There have been a variety of studies investigating atrial fibrillation and the benefits of managing stress. Some lifestyle interventions that could be helpful if you have AFib include:
- Yoga. Yoga combines low-impact physical activity, meditation, and breathing techniques. It has been shown to be beneficial for people with anxiety, depression, high blood pressure, AFib, and those interested in overall heart health. The ‘YOGA My Heart’ study found that people who participated in twice-weekly yoga classes for 3 months reported significant improvement in their atrial fibrillation, anxiety, depression, and high blood pressure. In fact, 23% of the study participants who had a history of AFib had no atrial fibrillation during the 3 month study period. The exact mechanisms by which yoga impacts atrial fibrillation are not fully understood but likely stem from yoga’s beneficial effects on blood pressure, systemic inflammation, and stress hormones.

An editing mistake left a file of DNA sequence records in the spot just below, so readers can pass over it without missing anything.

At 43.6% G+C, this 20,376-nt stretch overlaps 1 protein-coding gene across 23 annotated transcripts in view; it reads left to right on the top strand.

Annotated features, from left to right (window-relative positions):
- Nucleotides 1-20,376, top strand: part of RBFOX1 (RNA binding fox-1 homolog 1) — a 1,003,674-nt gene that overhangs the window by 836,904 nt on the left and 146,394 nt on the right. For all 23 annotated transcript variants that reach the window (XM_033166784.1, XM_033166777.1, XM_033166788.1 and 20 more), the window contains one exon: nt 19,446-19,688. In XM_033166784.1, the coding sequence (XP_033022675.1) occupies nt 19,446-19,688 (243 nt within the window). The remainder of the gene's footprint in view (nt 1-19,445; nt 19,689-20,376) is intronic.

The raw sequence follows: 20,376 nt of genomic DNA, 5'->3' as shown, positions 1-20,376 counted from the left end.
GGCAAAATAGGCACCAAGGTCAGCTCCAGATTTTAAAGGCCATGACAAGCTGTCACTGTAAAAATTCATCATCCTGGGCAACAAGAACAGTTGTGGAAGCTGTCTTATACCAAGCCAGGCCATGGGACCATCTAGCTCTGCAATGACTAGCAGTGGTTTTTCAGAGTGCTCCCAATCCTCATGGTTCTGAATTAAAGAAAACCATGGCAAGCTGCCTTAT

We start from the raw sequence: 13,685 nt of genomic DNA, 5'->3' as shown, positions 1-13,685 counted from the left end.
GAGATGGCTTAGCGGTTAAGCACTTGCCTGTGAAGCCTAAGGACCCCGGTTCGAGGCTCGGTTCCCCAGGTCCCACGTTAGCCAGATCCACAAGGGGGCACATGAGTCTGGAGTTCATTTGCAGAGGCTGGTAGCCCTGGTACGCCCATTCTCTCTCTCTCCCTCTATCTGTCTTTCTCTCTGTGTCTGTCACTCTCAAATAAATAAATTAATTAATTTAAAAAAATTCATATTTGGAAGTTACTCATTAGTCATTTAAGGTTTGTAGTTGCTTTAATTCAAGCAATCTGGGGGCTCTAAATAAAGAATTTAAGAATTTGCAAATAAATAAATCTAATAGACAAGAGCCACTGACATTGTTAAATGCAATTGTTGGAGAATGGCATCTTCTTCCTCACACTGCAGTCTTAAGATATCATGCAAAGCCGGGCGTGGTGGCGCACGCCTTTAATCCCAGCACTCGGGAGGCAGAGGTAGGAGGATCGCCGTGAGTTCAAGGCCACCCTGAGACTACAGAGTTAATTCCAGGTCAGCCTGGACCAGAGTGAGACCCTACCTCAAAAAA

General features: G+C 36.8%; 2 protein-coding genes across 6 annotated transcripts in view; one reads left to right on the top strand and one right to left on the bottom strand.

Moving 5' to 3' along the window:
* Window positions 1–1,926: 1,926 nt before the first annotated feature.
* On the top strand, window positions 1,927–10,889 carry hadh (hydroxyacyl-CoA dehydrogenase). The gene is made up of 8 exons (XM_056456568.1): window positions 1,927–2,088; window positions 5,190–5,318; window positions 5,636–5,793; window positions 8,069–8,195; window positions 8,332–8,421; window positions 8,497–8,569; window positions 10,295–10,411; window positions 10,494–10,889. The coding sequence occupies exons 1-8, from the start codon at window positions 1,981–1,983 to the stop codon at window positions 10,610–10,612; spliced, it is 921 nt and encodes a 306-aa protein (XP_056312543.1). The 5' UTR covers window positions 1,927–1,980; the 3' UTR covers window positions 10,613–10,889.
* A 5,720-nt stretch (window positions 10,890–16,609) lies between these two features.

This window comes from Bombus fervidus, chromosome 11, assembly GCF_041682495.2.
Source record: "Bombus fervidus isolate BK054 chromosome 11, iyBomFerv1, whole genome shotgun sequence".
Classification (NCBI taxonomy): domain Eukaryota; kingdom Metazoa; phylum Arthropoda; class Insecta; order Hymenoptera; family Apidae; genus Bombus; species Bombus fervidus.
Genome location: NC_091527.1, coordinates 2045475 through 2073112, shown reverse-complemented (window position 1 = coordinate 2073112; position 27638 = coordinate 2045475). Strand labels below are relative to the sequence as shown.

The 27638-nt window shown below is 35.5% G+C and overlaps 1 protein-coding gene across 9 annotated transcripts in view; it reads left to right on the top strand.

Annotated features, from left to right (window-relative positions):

- Meditation. Mindfulness meditation is the practice of being present in the moment, and aware of the surroundings and activities. It may include breathing exercises and observing thoughts and feelings as they arise without judgment. In 2017, the American Heart Association issued a scientific statement in support of meditation as an adjunct to medical cardiovascular risk reduction. Meditation can decrease anxiety and has long-lasting effects on the brain and nervous system. Meditation can also be beneficial for smoking cessation, improved blood pressure control, better blood sugar regulation, stress management, and heart disease prevention.